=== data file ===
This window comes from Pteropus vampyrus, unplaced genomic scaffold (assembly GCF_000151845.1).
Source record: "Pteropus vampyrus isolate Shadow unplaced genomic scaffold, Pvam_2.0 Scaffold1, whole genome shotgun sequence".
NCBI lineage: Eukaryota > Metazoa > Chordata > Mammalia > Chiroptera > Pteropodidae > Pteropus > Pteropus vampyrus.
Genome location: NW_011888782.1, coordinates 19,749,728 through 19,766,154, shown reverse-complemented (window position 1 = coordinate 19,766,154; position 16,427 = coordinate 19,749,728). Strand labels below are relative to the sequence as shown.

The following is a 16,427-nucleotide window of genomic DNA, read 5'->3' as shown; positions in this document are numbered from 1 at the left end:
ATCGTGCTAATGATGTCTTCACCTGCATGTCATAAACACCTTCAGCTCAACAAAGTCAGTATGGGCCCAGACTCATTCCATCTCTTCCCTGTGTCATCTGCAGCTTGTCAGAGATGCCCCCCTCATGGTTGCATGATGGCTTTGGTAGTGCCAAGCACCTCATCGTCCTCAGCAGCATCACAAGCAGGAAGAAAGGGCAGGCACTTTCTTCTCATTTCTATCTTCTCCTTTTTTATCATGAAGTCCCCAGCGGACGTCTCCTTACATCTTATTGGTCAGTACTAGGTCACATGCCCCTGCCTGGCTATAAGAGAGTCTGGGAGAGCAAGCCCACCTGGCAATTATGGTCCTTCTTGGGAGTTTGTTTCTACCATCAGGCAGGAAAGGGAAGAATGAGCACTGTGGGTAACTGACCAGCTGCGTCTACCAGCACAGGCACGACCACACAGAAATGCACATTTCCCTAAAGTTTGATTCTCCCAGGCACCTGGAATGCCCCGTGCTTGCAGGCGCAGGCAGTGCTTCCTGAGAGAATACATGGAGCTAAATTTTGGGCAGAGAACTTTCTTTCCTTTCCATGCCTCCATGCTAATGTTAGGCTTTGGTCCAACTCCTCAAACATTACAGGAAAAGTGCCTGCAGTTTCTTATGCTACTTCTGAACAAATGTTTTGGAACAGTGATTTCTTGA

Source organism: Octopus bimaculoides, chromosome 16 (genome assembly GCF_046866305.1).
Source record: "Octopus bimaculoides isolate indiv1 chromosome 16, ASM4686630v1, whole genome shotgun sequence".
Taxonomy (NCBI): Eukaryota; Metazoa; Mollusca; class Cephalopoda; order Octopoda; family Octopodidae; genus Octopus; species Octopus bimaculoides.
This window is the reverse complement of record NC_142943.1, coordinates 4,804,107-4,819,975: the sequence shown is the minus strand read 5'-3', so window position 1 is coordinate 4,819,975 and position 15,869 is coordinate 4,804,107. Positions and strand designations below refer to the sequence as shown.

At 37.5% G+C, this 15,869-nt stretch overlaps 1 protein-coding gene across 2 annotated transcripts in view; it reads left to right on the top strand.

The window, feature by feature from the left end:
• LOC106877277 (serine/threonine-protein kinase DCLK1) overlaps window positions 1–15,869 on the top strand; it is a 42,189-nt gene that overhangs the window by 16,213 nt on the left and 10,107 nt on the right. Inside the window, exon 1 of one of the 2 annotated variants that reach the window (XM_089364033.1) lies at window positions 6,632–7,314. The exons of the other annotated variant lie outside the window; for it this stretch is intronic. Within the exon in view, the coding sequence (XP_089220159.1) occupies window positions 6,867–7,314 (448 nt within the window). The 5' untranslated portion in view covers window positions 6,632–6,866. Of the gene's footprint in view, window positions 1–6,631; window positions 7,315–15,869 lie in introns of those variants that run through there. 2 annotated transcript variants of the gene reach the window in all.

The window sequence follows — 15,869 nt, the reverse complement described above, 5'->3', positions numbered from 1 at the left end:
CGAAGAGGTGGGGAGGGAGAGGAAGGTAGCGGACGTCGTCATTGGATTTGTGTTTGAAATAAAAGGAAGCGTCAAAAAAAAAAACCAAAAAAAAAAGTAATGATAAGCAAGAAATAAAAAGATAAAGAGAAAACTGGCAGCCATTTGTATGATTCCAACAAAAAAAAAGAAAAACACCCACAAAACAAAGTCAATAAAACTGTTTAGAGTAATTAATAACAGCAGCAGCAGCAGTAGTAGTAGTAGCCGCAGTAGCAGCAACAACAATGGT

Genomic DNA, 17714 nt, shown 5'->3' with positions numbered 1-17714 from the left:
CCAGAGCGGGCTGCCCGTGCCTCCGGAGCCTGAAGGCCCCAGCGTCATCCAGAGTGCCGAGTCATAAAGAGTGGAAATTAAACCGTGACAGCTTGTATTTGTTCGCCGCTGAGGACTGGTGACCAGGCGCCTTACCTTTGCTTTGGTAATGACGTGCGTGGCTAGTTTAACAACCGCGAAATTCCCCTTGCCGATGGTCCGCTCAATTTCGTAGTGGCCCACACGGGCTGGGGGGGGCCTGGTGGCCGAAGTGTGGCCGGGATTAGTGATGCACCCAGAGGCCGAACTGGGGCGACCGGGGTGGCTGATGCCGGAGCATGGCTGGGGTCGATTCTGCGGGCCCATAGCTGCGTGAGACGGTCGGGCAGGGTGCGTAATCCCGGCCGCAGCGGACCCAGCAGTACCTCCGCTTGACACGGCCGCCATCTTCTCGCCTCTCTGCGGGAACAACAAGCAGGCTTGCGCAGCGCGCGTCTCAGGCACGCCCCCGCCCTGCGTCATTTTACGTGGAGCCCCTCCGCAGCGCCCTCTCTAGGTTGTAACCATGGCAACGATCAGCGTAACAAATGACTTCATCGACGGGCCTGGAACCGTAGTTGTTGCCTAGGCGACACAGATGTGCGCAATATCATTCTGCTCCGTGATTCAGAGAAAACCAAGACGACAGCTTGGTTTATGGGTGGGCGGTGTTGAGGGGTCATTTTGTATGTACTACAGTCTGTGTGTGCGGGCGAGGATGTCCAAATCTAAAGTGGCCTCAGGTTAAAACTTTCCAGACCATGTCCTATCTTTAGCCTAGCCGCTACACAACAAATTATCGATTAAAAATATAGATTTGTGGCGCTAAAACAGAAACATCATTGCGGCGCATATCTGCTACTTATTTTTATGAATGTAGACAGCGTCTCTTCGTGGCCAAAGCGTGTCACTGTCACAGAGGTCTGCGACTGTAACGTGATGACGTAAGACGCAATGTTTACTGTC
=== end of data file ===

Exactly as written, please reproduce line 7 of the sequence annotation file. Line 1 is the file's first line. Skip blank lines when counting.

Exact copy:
Source organism: Octopus bimaculoides, chromosome 16 (genome assembly GCF_046866305.1).